Safety

Identifying top hospital hazards and how to fix them

Hospital Safety Insider, May 29, 2014

Want to receive articles like this one in your inbox? Subscribe to Hospital Safety Insider!

 

Just because certain hospital hazards are commonplace doesn't mean surveyors will cut you any slack on survey day. Here are the some of the most common hospital hazards that you should address immediately:
 
    •Ergonomic hazards. You've heard it all before. Slips, trips, and falls continue to be the top cause of worker injury in hospitals to the tune of 250,000 work-related injuries and illnesses per year, almost 58,000 of which cause employees to miss work, according to OSHA. Musculoskeletal injuries are the single biggest type, according to the agency, which led it to devote an entire section of its website to preventing worker injuries in hospitals.
 
    •Unlatching fire doors. Fire doors are there for a reason: to stop fires. If they don't close and latch properly when the fire alarm system releases them from their magnetic holds, they leave patients vulnerable. Doors that don't latch also present a huge Life Safety Code® violation, and The Joint Commission and CMS will nail your facility if they find too many of them. At least once per week, walk around the hospital and test the doors by letting them shut on their own. If they don't work, make a note and follow up with maintenance as soon as possible.
 
    •Expired food. This one might surprise you. Surveyors will check the refrigerators and pantries in your patient treatment wards for expiration dates. That carton of milk or the half-eaten loaf of bread the nurses left in there for their breakfast and forgot about? It may be perfectly fine for consumption, but an expired date will get you written up. In the pantries, reach way back and take a look at the dates on the little individual boxes of cereal and juice packs. If you've been rotating the oldest stock to the front, you're doing it right.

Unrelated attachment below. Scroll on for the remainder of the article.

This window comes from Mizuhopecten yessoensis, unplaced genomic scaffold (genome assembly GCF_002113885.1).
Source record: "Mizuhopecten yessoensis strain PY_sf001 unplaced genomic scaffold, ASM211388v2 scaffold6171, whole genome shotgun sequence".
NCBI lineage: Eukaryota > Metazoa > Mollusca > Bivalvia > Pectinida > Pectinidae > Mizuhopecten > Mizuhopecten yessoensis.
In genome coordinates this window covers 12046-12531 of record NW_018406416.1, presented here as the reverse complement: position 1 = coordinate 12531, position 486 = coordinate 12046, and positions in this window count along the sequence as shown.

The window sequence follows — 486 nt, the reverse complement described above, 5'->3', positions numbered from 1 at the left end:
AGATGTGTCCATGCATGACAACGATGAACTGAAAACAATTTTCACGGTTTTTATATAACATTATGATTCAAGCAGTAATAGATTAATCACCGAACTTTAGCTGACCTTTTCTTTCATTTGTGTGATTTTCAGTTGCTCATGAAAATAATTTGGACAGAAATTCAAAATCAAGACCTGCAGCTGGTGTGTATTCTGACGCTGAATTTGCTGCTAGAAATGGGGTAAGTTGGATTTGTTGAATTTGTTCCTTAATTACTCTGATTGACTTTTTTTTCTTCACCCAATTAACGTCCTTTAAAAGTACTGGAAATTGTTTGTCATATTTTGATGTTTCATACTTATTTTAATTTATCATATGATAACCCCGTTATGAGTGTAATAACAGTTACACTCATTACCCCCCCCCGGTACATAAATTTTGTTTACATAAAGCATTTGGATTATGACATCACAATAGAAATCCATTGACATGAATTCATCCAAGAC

•Smoking. In today's culture of non-smoking, it's hard to believe this is still an issue in hospitals, but despite all your efforts to make the facility a smoke-free zone, there are still people who will try to sneak a smoke. Even in patient rooms, visitors will sneak a pack of cigarettes to a loved one in the hospital, or prop open a back door leading to an alleyway for a quick drag. These are things that could lead to fires, and any signs of smoking are fodder for write-ups in a survey.
 
This is an excerpt from an article in the upcoming June issue of Briefings on Hospital Safety. Visit here to log in or subscribe.

 



Want to receive articles like this one in your inbox? Subscribe to Hospital Safety Insider!

    Hospital Safety Center
  • Hospital Safety Center

    Improve compliance with hospital safety standards from The Joint Commission, OSHA, and other regulators with this...

  • Healthcare Life Safety Compliance

    Created exclusively for healthcare facility managers, plant operations professionals, and directors of engineering, this...

  • Hospital Safety Insider

    Stay on top of hospital safety requirements and best practices with our free, fast-paced weekly update.

  • Basic OSHA Compliance Manual Kit

    Total compliance has never been easier. This one convenient package contains everything you need to ensure your outpatient...

  • Basic Dental OSHA Compliance Manual Kit

    Total compliance has never been easier. This one convenient package contains everything you need to ensure your dental...

Most Popular